Can Weight Loss Help Psoriasis?
Though we’re still in the early stages of research, an important question is beginning to be resolved: can weight loss help psoriasis? And thus far, it appears that the answer is yes!
A recent study in San Francisco has shown that patients who suffered from psoriasis before their bariatric surgery have shown improvement of their symptoms post-op. Considering how common psoriasis is, and its effects on people’s health and well being, these results can have significant implications.
Battle of the Bulge
“It’s a very interesting observation,” says Dr. Adam Mamelak, board certified dermatologist in Austin, Texas. “There are actually a number of variables involved here.” Dr. Mamelak explains that we must consider that a person’s weight may not directly affect their skin disease. But rather, some additional contributing factors. “If a person is severely overweight and takes a high blood pressure medication, some of these medications can make their psoriasis worse.” Often, when those overweight individuals lose a great deal of weight, they may no longer need medication or can take a reduced amount.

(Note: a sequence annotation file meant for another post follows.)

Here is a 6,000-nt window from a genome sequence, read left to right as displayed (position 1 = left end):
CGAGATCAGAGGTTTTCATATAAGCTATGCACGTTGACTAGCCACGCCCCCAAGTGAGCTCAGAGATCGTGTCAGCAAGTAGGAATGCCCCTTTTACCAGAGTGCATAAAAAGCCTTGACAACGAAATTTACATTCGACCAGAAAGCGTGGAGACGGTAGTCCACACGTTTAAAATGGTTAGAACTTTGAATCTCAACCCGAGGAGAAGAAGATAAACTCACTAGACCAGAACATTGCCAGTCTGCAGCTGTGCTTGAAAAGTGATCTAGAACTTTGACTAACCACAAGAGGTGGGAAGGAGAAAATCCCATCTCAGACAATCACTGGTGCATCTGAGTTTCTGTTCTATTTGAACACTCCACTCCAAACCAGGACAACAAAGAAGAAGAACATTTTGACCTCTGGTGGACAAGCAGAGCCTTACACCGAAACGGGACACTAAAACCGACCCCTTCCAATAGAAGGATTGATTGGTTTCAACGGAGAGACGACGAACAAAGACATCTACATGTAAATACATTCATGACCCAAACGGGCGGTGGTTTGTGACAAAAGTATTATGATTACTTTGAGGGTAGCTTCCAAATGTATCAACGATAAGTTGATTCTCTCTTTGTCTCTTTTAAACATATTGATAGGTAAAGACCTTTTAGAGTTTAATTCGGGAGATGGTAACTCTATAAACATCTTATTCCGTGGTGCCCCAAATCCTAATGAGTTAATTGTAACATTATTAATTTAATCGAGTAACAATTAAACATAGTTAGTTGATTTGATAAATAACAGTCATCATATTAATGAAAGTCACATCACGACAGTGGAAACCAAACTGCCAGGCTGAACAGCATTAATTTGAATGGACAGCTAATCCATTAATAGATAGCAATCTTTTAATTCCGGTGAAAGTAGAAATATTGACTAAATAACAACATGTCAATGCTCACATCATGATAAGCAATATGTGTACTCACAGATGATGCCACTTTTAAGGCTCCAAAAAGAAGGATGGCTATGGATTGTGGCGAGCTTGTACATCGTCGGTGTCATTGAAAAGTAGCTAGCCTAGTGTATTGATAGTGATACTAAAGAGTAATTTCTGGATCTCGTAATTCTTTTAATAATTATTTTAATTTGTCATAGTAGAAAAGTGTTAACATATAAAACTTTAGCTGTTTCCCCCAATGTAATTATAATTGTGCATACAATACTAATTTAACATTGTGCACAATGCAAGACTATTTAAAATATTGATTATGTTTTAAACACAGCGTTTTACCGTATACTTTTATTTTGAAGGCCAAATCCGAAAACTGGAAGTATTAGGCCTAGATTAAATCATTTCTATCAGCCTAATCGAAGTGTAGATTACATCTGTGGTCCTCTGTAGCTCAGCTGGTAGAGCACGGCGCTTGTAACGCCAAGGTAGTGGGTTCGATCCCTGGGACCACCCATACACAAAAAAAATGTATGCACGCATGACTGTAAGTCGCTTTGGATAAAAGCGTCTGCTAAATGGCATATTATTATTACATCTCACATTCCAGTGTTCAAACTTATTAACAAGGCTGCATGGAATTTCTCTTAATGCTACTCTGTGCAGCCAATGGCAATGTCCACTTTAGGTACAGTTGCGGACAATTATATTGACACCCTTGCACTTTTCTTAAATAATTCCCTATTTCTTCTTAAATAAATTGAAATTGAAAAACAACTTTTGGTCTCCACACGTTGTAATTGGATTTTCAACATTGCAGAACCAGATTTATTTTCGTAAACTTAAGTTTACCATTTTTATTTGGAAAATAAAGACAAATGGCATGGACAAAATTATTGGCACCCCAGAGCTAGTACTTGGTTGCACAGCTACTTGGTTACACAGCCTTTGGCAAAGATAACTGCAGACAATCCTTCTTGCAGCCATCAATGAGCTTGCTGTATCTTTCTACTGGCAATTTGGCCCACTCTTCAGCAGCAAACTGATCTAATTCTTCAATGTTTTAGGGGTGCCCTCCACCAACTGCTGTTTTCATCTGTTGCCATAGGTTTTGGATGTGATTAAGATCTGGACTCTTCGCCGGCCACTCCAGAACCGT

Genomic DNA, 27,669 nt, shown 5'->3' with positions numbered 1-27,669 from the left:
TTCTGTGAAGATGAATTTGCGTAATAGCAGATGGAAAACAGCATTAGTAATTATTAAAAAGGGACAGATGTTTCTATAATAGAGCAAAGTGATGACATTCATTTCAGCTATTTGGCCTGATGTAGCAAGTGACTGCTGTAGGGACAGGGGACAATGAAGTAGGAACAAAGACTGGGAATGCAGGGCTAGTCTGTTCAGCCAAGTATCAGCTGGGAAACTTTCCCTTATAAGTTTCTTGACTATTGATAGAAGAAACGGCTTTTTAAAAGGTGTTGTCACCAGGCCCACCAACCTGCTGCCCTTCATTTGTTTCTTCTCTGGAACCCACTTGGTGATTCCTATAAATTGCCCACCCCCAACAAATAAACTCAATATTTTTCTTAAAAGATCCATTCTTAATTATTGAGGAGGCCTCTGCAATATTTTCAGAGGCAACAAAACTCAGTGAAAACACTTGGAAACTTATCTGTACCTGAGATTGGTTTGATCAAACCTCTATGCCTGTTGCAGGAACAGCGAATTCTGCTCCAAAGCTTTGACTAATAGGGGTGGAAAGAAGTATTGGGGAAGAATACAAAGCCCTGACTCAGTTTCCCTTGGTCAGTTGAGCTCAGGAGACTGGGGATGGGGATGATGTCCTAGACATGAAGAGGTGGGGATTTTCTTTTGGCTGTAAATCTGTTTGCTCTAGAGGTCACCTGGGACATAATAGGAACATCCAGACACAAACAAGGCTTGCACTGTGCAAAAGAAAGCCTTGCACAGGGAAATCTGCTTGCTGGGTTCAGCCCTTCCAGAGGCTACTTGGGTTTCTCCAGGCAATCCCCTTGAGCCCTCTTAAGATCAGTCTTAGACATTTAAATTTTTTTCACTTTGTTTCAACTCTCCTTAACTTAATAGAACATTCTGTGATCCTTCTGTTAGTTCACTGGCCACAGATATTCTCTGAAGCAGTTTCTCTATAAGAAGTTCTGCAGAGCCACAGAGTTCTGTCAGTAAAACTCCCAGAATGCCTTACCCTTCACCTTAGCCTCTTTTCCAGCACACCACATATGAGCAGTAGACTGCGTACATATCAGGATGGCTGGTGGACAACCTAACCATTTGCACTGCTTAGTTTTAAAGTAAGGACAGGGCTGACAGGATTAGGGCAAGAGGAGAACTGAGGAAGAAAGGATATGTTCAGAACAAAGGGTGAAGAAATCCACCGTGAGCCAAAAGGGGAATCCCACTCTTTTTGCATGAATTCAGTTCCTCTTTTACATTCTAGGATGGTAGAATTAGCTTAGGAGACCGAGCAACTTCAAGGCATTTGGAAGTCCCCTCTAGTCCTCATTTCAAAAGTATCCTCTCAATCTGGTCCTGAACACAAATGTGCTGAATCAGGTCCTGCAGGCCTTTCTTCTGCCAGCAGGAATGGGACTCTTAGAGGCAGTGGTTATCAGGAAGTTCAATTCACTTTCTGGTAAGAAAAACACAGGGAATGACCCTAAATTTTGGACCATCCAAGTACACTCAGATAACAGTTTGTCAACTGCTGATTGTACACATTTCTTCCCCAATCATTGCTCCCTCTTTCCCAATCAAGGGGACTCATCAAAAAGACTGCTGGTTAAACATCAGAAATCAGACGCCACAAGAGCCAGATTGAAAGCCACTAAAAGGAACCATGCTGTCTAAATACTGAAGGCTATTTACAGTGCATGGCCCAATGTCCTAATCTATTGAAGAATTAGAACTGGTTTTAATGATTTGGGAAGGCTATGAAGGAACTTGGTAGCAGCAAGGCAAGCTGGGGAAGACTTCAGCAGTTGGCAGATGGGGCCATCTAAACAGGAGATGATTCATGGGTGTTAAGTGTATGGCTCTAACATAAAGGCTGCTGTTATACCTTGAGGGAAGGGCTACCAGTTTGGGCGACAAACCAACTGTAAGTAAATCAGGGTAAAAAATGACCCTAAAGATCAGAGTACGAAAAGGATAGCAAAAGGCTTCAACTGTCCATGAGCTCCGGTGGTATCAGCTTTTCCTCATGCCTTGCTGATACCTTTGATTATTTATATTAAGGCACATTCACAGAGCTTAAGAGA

Recent studies have also linked people’s diets to psoriasis outbreaks. “Chances are that if you have undergone bariatric surgery, your diet has to have been totally revamped as well,” says Dr. Mamelak. Food consumption and alcohol is often limited after these surgical procedures. By removing certain foods, you can avoid those triggers that could cause your psoriasis to flare up.
Experts Weigh In
After years of studying the numbers, researchers determined that after six years, 55% of patients diagnosed with psoriasis (and 62% of patients with psoriatic arthritis) experienced subjective improvements. While a small number reported worsening, the bigger trend was overwhelmingly positive. “Although there is still much more research to be done, the general trend is that weight loss will help with your psoriasis,” says Dr. Mamelak. “As we learn more about this relationship, as well as the association between psoriasis and metabolic syndrome, we will be better able to recommend different treatments and interventions that can not only improve patients’ psoriasis, but also improve their overall health.”